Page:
5 edited body

As Roy remarked in his answerabove, the delta invariant of the germ of plane curve singularity $f(x,y)=0$ at $p$ is equal to

$\delta(f) = \sum \frac{m_q(m_q-1)}{2}$,

where the sum is extended over all the points $q$ which are "infinitely near" to $p$ and $m_q$ denotes the multiplicity at $q$.

Then $\delta(f)$ is minimal among germs of a given multiplicity when there are no infinitely near points, in other word words when the first blow-up of the germ is smooth. Of course there can be many analitically distinct germs satisfying this property: for instance, both the node and the ordinary cusp do the job among double points.

Now, since the Milnor number is equal to

$\mu(f)=2 \delta(f)-r(f)+1$,

where $r(f)$ is the number of branches, it follows that $\mu(f)$ is minimal among plane singularities of given multiplicity $n$ when $\delta(f)$ is minimal and the number of branches is maximal, in other words when $f=0$ is the "ordinary" $n$-ple point.

As an example, for the ordinary double point (node) $y^2=x^3+x^2$ we have

$(\delta, \mu)=(1,1)$,

whereas the ordinary cusp $y^2=x^3$ satisfies

$(\delta, \mu)=(1,2)$.

Summing up, the ordinary $n$-ple point is the only germ of plane curve singularity which minimizes both $\delta$ and $\mu$, and the corresponding values are

$(\delta, \mu)= (\frac{n(n-1)}{2}, (n-1)^2)$.

4 added 28 characters in body; deleted 111 characters in body

As Roy remarked in his answer above, the delta invariant of the germ of plane curve singularity $f(x,y)=0$ at $p$ is equal to

$\delta(f) = \sum \frac{m_q(m_q-1)}{2}$,

where the sum is extended to $p$ and to all the points $q$ which are "infinitely near" to $p$.p$and$m_q$denotes the multiplicity at$q$. Then$\delta(f)$is minimal among germs of a given multiplicity when there are no infinitely near points, in other word when the first blow-up of the germ is smooth. Of course there can be many analitically distinct germs satisfying this property: for instance, both the node and the ordinary cusp do the job among double points. Now, one can prove that since the Milnor number is equal to$\mu(f)=2 \delta(f)-r(f)+1$, where$r(f)$is the number of branches(see [Gruel-Lossen-Shustin, introduction to Singularities and Deformations, Proposition 3.35]). It it follows that$\mu(f)$is minimal among plane singularities of given multiplicity$n$when$\delta(f)$is minimal and the number of branches is maximal, in other words when$f=0$is the "ordinary"$n$-ple point. As an example, for the ordinary double point (node)$y^2=x^3+x^2$we have$(\delta, \mu)=(1,1)$, whereas the ordinary cusp$y^2=x^3$satisfies$(\delta, \mu)=(1,2)$. Summing up, the ordinary$n$-ple point is the only germ of plane curve singularity which minimizes both$\delta$and$\mu$, and the corresponding values are$(\delta, \mu)= (\frac{n(n-1)}{2}, (n-1)^2)$. 3 added 197 characters in body; deleted 4 characters in body; added 6 characters in body; added 7 characters in body As Roy remarked in his answer above, the delta invariant of the germ of plane curve singularity$f$f(x,y)=0$ at $p$ is equal to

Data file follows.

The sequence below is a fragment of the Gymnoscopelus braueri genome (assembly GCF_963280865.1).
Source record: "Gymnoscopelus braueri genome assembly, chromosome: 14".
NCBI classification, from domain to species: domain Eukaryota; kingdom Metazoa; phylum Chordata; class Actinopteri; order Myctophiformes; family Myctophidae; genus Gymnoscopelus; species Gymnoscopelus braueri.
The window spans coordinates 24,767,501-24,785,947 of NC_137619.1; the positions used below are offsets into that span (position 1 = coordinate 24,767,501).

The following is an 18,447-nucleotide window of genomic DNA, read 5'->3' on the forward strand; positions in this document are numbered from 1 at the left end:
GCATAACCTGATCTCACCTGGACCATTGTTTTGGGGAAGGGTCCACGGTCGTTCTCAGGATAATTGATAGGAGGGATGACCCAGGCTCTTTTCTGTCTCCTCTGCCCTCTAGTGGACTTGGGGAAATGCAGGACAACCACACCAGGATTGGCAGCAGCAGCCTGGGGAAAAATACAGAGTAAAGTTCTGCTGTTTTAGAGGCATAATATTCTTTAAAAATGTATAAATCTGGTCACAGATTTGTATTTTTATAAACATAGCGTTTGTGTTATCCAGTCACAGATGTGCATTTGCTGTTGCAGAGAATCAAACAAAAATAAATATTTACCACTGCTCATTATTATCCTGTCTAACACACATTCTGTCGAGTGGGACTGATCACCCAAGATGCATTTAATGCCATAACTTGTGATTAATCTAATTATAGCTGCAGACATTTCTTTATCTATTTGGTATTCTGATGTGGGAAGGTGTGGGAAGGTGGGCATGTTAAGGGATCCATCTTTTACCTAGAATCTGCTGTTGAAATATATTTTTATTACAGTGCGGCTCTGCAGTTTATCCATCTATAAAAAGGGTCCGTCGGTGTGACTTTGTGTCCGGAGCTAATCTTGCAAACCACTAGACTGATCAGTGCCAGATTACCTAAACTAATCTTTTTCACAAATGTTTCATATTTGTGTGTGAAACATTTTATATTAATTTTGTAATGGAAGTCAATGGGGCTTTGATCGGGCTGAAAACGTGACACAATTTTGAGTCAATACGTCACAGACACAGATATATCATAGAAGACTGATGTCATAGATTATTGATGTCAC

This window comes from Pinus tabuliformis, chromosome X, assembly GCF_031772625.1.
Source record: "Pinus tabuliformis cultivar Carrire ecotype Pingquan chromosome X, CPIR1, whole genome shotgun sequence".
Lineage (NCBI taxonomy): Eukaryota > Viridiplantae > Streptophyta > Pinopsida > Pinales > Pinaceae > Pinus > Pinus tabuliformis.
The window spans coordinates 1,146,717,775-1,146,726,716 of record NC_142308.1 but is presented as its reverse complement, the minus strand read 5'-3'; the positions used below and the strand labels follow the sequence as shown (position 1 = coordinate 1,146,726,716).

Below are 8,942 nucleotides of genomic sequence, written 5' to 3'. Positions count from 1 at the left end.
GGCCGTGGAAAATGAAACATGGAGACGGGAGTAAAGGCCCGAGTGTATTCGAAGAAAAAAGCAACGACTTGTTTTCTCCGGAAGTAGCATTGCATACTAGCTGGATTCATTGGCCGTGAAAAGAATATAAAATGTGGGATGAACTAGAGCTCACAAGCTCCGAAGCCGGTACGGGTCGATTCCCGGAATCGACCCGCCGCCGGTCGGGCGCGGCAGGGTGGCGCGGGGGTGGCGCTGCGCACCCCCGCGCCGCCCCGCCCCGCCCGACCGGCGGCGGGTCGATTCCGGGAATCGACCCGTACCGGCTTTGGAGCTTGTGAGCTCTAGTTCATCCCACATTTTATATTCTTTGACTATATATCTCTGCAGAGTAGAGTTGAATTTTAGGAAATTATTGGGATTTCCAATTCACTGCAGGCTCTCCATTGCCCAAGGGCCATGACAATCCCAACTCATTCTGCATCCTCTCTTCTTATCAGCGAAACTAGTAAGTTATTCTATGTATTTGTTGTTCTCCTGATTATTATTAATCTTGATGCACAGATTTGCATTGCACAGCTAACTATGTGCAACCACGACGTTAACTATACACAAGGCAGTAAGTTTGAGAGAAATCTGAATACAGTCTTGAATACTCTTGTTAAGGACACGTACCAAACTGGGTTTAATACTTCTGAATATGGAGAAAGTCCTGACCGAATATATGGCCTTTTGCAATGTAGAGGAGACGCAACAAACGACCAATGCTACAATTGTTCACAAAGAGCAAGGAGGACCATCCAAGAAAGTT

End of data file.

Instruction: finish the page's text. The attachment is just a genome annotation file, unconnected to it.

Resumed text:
$\delta(f) = \sum \frac{m_q(m_q-1)}{2}$,

where the sum is extended to $p$ and to all the point points $q$ which are "infinitely near" to $p$ (with $p$ included, of course).p$. Then$\delta(f)$is minimal among germs of a given multiplicity when there are no "infinitely near points"points, in other word when the first blow-up of the germ is smooth. Of course there can be many analitically distinct germs satisfying this property: for instance, both the node and the ordinary cusp do (the job among double points)points. Now, one can prove that the Milnor number is equal to$\mu(f)=2 \delta(f)-r(f)+1$, where$r(f)$is the number of branches (see [Gruel-Lossen-Shustin, introduction to Singularities and Deformations, Proposition 3.35]). It follows that$\mu(f)$is minimal among plane singularities of given multiplicity$n$when$\delta$\delta(f)$ is minimal and the number of branches is maximal, in other words when $f=0$ is the "ordinary" $n$-ple point.

As an example, for the ordinary double point (node) $y^2=x^3+x^2$ we have

$(\delta, \mu)=(1,1)$,

whereas the ordinary cusp $y^2=x^3$ satisfies

$(\delta, \mu)=(1,2)$.

Summing up, the ordinary $n$-ple point is the only germ of plane curve singularity which minimizes both $\delta$ and $\mu$, and the corresponding values are

$(\delta, \mu)= (\frac{n(n-1)}{2}, (n-1)^2)$.

2 added 29 characters in body; edited body
1